HOW DO YOU FIND TIME TO WRITE?

HOW DO YOU FIND TIME TO WRITE?

We all live busy lives. Every single one of us. With the amount of distraction out there, it seems there’s even less time than ever to devote to a craft you love. People have classes, families, work, and every bit of life commitment towering above their time to write.

Last night, at a Halloween party, me and a few friends were discussing this very issue. My ten-year-old son was running around jump-scaring people. My eyes and ears were tuned to him, even as our group chatted. That’s testament to how much information processes through my head at any moment. And my situation is less extreme than many other people.

“How do you find the time to write all those stories and novels?” That’s a question I get often, as I’m seen as rather prolific.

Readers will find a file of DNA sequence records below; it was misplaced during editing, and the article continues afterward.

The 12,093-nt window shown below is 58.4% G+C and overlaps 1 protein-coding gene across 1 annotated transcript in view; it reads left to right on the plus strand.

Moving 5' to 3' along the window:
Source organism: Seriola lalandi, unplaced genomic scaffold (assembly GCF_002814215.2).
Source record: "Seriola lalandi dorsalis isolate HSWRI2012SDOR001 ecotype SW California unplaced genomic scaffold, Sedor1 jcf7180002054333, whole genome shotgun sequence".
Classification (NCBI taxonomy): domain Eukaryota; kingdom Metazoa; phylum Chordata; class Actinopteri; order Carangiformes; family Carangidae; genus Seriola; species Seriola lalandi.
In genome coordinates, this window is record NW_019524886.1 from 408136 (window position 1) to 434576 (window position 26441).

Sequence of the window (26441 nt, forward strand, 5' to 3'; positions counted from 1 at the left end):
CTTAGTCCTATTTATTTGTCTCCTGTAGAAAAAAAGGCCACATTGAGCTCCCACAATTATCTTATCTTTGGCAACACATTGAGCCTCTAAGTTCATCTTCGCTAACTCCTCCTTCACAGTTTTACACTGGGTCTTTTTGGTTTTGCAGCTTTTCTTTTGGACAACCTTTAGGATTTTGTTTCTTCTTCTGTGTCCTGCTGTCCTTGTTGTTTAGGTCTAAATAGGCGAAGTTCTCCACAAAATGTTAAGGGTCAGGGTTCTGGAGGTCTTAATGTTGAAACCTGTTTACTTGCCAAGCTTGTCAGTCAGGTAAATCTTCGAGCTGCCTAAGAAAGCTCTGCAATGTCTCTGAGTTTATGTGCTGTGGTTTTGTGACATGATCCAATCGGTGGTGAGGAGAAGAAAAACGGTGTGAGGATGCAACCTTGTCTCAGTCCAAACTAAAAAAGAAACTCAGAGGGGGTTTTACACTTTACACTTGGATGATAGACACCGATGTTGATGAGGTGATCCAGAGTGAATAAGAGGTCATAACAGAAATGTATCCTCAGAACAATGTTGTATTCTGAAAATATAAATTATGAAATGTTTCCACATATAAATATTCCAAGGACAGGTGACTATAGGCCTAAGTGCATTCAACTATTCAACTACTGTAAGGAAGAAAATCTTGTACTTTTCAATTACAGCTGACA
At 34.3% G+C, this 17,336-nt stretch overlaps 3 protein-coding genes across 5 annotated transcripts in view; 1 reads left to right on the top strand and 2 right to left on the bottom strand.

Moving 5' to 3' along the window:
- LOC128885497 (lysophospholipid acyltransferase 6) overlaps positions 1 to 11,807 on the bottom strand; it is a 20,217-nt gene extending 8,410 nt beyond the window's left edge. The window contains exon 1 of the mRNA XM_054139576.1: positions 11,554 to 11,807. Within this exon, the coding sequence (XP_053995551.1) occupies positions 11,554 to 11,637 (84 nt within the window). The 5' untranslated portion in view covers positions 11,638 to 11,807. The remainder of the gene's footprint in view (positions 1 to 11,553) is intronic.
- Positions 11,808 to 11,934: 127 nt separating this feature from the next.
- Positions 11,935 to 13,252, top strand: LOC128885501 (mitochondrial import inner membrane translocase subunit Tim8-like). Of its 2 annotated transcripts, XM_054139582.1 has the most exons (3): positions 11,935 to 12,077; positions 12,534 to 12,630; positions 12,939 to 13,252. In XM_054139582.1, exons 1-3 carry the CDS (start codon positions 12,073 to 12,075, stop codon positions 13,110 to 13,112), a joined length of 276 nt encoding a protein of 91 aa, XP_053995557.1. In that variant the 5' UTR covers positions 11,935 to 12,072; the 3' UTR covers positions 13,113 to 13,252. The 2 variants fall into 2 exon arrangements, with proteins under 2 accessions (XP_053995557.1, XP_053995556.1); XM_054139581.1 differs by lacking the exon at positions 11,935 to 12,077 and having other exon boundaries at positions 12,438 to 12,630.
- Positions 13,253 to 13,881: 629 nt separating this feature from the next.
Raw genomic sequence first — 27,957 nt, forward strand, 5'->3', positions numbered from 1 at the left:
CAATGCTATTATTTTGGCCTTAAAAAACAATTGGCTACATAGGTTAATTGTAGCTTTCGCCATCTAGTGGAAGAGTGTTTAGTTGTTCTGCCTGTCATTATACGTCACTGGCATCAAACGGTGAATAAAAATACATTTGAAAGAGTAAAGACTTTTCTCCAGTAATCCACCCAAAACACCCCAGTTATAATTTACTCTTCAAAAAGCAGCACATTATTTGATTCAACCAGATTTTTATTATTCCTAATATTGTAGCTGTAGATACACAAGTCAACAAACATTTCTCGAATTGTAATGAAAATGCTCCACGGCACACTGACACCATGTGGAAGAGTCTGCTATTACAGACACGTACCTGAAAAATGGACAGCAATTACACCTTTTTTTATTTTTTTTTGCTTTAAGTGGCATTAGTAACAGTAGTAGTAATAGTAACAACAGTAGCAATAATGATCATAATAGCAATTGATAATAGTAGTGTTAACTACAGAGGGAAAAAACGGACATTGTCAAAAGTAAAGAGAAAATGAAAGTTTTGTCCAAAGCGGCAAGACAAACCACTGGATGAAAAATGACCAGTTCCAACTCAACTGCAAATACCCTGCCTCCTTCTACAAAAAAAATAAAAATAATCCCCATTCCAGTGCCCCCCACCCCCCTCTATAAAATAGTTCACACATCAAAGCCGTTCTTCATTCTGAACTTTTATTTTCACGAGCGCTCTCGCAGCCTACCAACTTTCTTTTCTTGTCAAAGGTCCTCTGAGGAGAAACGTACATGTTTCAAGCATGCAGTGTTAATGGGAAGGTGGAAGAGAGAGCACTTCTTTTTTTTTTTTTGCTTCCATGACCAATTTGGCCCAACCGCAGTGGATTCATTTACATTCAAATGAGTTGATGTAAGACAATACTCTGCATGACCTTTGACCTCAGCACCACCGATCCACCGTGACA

The very first thing to realize is that you have to want to tell your story or stories. If you’re not passionate about them, no one else will be, either.

Which leads into my own method. It’s been years since I’ve had the luxury of prolonged writing sessions. I’m lucky to get an hour occasionally.

But . . . don’t writers live by the ocean in a big house, overlooking the sea, and sit behind big wooden desks with their only worry being their brilliant creations?

If only. Very few authors get to that level. That’s some sort of myth that’s somehow crept into the collective consciousness. The other big myth that’s out there is that one day: “. . . I’m going to finally get time to retire and become a writer, and all the money and acclaim will come to me when the world reads my stuff.”

Well, like the man sings: “ . . . if dreams came true, wouldn’t that be nice!”

Back to reality. Or at least my reality.